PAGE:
The Cultural Paradoxes of Capitalism

If this agenda comes to pass, it will mark this period in history as the moment America turned European. — Rep. Paul Ryan, The Wall Street Journal

Earlier this month, Rep. Ryan indicated (also in the Journal) that in “a nutshell, the president’s budget seemingly seeks to replace the American political idea of equalizing opportunity with the European notion of equalizing results.” To be sure, the idea that equality is best appraised according to outcomes draws from a social-justice tradition far more alien to America than Europe. Nonetheless (as at least some red-blooded Americans insist), even more than an irrational exuberance for Europeanism, Obama’s budget reflects an unsustainable surplus of Americanism.

Americans, argue critics from the crunchy, paleo, pessimist, Catholic, Orthodox, and/or communitarian Right, suffer from the market distortions of an ideology of optimism — an ideology which inevitably causes distortions in the market because it depends upon a deeply distorted psychology. While TIME magazine wrote of Keynes that “his radical idea that governments should spend money they don’t have may have saved capitalism,” the alt-cons (not to be confused with the heterodox cons, and for lack of a better word) suggest American optimism requires that our government must spend money we don’t have in order to have the capitalism we consider not just a luxury but a right.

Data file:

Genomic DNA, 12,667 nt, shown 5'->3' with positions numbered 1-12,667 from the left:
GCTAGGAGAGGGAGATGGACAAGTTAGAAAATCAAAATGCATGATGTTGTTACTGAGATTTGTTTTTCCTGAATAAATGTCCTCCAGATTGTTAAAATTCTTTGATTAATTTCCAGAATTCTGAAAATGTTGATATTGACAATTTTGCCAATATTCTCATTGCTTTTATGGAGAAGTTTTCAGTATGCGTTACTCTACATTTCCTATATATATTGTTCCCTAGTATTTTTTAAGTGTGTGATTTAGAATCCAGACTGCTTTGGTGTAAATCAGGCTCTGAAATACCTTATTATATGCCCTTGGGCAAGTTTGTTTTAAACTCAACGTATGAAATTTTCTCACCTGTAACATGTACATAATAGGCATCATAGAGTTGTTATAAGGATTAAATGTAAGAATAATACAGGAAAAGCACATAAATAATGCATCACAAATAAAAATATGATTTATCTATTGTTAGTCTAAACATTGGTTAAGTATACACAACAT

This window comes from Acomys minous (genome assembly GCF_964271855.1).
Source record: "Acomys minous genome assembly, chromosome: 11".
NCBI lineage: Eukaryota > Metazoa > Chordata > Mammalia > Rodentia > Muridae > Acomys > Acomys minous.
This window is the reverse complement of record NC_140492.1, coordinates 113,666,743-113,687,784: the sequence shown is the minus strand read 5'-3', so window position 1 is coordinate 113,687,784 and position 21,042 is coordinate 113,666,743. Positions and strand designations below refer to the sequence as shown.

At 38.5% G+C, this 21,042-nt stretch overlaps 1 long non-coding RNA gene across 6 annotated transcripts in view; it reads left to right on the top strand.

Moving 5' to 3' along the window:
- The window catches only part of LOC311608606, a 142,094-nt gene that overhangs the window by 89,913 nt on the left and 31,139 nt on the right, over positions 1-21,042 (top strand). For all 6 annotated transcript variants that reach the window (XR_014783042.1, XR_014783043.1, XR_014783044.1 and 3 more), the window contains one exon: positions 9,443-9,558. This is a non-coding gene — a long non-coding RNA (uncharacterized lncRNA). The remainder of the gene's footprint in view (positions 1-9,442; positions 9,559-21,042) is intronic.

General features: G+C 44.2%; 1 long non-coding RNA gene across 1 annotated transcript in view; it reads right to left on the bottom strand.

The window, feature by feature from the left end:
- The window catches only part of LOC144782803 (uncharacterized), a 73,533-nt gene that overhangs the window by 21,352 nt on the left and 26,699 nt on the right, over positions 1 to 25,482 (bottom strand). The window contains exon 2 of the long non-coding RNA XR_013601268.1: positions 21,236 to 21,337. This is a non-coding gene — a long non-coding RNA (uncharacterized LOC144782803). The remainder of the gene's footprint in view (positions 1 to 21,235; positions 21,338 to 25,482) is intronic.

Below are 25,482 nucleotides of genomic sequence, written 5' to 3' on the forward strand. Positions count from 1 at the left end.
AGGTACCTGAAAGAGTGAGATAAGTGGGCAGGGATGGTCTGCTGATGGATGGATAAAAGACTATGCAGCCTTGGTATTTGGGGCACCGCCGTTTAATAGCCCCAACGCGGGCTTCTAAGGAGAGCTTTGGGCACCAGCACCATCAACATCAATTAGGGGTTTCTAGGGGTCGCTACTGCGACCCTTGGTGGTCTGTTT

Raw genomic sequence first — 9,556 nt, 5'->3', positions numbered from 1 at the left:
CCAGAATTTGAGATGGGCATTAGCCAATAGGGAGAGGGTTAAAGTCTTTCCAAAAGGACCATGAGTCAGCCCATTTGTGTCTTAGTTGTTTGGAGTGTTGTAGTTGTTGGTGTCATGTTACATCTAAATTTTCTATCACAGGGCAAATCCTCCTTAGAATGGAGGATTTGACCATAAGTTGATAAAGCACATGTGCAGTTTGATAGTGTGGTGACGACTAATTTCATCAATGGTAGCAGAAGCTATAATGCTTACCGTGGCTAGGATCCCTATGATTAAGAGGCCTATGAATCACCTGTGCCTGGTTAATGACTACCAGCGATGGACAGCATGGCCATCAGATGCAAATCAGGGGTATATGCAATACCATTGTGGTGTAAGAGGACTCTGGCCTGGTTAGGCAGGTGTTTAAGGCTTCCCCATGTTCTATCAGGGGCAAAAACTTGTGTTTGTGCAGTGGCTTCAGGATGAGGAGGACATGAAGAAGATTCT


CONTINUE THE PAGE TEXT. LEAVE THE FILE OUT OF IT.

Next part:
From this perspective, Republicans aren’t so much wrong about the Old World quality of the Obama budget as missing the point — for we wouldn’t be in this mess had Americans been substantially less, well, New World in their unreasonable longing to have it both ways when it comes to prosperity and responsibility. It’s important to recognize here that both alt-cons and heterodox cons tend, when ranging across this intellectual territory, to be hard on Locke and Nietzsche. Both supply Americans with a kind of recklessly individualist creed. Although much divides Locke and Nietzsche, of course, the practical Lockeanism and practical Nietzscheanism of the American people tend to blur together: we take on huge burdens pursuing happiness, and we tolerate all manner of small sadnesses and miniature tragedies — especially where the geographical, emotional, and legal breakup of the family is concerned — in order to get it. We even know that the happiness we seek is sort of a will-o’-the-wisp; obviously, we seek the basic well-being of the not-super-human City of Pigs that Socrates describes in the early pages of the Republic — health, peace, community, feasts, wine, festivals — but we are more advanced than that, meaning more refined and more degenerate. Despite the essential soundness of, say, Will Wilkinson’s work on quantifying happiness, as any good libertarian knows, a life of ‘mere’ well-being is not a life spent truly exploring one’s personal capacities for self-actualization. Wealth helps get you there, but, as many a bobo can testify, not always, and, past a certain modest point, not necessarily.